Blasts rock Texas chemical plant as Harvey weakens

Threat from tropical depression Harvey moves to near Texas-Louisiana line as death toll rises to at least 31.

    Two explosions were reported at a flooded chemical plant in the US state of Texas on Thursday, as the remnants of tropical storm Harvey moved further east near the Texas-Louisiana line.

    Harvey, which was downgraded to a tropical depression late on Wednesday, killed at least 31 people and drove tens of thousands from their homes since it first slammed onshore as a Category Four hurricane on Friday night.

    Texas reservoirs overflow as Harvey brings rainfall

    The death toll was rising as bodies were found in receding waters.

    Early on Thursday, the Arkema plant in Crosby, which lost power after Harvey engulfed the area in extensive floods, was rocked by two explosions due to lack of refrigeration, according to its operator.

    Fire authorities said that the blasts were small and that some deputies suffered irritated eyes from the smoke, but they emphasised that the materials that caught fire shortly after midnight were not toxic.

    In the largely rural area surrounding the plant, officials said they had gone door-to-door to explain the situation and call on residents to evacuate, but leaving was not mandatory.

    IN PICTURES: Harvey causes havoc in Texas

    The plant was shut down before Harvey made landfall last week, but a crew of 11 had stayed behind. That group was removed and residents living within a 2.4-km radius were told to evacuate on Tuesday after the plant lost power.

    Floodwaters also toppled two oil storage tanks in South Texas, spilling more than 110,000 litres of crude.

    Enki Research put its "best estimate" of Texas storm damage at between $48bn and $75bn [Adrees Latif/Reuters]

    Fort Bend County in Texas ordered a mandatory evacuation on Thursday for areas near the Barker Reservoir, which was threatening to flood. The reservoir is about 32km west of Houston.

    The county did not say how many people the evacuation order would affect.

    Scientists link Harvey to climate change

    Beaumont and Port Arthur cities of Texas worked to evacuate residents after Harvey completed a U-turn in the Gulf of Mexico and rolled ashore early on Wednesday for the second time in six days.

    It hit southwestern Louisiana as a tropical storm with heavy rain and winds of 72kph.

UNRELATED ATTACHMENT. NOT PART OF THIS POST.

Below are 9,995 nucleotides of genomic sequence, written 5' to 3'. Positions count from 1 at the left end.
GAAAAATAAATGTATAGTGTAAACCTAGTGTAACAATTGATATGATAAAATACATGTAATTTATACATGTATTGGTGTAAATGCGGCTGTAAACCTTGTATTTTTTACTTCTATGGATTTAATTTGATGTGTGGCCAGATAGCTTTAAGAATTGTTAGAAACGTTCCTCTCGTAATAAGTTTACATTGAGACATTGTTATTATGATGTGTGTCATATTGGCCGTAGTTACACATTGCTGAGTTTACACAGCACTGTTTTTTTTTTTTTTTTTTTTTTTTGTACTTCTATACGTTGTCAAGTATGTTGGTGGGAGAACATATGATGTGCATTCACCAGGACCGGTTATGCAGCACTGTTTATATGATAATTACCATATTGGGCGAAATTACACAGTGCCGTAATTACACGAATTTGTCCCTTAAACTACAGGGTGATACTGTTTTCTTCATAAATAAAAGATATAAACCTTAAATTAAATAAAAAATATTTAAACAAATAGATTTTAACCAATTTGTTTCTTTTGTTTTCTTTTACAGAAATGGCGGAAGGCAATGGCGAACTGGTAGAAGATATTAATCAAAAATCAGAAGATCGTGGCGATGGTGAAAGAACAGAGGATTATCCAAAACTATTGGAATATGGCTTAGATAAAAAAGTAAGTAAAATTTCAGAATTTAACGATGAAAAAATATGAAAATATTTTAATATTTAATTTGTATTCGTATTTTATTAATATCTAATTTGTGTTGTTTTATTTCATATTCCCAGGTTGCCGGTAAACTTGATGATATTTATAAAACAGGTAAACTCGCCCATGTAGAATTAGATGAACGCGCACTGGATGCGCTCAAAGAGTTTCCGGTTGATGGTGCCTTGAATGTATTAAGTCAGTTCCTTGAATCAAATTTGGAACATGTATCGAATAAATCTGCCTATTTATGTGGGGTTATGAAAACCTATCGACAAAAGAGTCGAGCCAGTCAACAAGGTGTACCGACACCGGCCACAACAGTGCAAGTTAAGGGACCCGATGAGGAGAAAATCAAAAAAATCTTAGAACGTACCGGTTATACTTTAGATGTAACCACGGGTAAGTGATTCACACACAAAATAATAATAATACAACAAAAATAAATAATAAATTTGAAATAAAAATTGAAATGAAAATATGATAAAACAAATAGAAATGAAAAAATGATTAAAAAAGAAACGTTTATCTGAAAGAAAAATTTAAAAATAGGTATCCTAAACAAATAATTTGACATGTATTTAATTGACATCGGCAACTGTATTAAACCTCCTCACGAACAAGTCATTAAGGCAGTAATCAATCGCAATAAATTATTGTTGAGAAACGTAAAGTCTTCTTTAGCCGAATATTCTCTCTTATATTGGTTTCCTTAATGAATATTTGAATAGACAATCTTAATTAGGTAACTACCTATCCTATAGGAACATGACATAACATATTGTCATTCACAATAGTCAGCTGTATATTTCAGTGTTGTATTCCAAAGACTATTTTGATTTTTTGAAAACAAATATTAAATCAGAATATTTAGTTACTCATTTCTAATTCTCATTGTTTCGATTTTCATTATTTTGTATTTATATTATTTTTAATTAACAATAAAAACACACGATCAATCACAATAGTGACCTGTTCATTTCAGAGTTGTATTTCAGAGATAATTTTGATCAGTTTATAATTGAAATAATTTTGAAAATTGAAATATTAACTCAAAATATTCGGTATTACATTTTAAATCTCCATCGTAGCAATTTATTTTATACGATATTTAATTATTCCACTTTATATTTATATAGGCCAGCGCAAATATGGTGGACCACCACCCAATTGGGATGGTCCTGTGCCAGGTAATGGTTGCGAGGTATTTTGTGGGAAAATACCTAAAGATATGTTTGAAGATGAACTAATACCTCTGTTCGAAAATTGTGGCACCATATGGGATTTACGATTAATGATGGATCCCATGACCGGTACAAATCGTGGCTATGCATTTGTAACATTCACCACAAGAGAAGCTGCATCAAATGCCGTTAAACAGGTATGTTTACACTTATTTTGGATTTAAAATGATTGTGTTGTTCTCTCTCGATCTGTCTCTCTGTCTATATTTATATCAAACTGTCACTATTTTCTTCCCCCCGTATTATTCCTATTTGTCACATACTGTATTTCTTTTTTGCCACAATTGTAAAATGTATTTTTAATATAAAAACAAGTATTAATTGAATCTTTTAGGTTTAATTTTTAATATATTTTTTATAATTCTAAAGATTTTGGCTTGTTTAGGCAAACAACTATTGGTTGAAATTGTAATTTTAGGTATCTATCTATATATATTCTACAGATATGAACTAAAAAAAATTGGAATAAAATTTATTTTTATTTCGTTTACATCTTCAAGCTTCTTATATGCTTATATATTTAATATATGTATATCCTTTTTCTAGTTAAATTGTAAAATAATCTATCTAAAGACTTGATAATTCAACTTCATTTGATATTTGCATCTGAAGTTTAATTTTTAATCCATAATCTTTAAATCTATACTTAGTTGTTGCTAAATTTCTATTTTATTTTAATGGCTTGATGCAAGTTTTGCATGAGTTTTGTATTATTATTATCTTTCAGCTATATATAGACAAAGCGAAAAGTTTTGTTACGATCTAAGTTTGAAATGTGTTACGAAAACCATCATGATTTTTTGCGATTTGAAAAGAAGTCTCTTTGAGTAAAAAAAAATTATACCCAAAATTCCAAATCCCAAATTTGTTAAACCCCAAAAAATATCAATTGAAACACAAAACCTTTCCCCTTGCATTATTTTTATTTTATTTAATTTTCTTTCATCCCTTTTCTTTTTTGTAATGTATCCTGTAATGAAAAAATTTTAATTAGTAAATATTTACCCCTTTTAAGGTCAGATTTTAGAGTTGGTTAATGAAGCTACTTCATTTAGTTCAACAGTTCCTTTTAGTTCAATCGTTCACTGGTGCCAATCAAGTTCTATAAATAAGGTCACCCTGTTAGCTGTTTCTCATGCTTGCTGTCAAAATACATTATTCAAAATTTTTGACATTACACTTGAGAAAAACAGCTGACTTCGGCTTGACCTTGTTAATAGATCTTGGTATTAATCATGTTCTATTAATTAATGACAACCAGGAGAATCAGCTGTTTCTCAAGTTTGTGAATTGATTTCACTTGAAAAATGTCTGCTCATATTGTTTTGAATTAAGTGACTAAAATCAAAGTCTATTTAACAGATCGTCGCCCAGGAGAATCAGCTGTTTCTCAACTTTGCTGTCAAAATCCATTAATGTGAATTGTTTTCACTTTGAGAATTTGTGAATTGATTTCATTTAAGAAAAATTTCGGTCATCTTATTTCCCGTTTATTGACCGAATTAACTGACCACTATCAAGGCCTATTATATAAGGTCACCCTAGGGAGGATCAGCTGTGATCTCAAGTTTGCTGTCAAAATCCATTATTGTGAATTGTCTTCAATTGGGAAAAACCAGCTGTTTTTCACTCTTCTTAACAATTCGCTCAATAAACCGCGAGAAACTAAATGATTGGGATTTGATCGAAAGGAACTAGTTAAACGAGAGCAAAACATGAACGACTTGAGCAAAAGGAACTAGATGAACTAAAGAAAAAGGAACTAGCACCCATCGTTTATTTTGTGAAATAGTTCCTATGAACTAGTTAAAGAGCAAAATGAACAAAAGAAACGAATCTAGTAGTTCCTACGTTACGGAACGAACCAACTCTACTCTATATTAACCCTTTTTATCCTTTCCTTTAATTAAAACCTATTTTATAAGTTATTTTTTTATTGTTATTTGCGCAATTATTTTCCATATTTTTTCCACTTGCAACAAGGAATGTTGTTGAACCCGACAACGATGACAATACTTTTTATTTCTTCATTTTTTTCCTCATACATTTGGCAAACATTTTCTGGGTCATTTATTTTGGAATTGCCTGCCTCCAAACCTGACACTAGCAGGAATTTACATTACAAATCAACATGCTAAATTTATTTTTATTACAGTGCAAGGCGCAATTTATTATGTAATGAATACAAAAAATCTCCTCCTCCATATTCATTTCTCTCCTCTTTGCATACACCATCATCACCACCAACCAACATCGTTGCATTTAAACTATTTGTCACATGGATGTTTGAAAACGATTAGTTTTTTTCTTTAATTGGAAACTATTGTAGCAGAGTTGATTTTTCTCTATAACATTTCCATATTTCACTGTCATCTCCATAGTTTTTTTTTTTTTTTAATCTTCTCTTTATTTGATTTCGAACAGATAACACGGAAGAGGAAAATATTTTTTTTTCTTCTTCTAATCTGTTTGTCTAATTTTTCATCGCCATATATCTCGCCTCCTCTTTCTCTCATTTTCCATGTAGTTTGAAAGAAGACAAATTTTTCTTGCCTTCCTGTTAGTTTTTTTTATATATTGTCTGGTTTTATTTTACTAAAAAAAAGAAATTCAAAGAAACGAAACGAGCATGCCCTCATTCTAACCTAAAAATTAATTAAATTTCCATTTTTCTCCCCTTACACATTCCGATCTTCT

In Houston, where Mayor Sylvester Turner issued a night-time curfew to aid search efforts and thwart potential looting, the two major airports had reopened on a limited basis, signalling a slow return to normality.

    Houston's two major airports were up and running again on Wednesday.

    Officials said they were resuming limited bus and light rail service as well as rubbish pick-up.

    READ MORE: Flooding kills family of six as Harvey hits Louisiana

    At the same time, many thousands of Houston-area homes are under water and could stay that way for days or weeks. 

    Officials said 911 centres in the Houston area are getting more than 1,000 calls an hour from people seeking help.

    Heavy downpours were expected to stop on Thursday, though "life-threatening" flooding was to continue in southeastern Texas and southwestern Louisiana.

    Counting damages

    Harvey's five straight days of rain totalled about 130cm, the heaviest tropical downpour ever recorded in the continental United States.

    Altogether, more than 1,000 homes in Texas were destroyed and close to 50,000 damaged, and more than 32,000 people were in shelters across the state, emergency officials reported.

    About 10,000 more National Guard troops are being deployed to Texas, bringing the total to 24,000, Governor Greg Abbott said.

    Enki Research put its "best estimate" of Texas storm damage at between $48bn and $75bn.

     More than 1,000 homes in Texas were destroyed and close to 50,000 damaged [Win McNamee/Getty Images/AFP]

    SOURCE: News agencies


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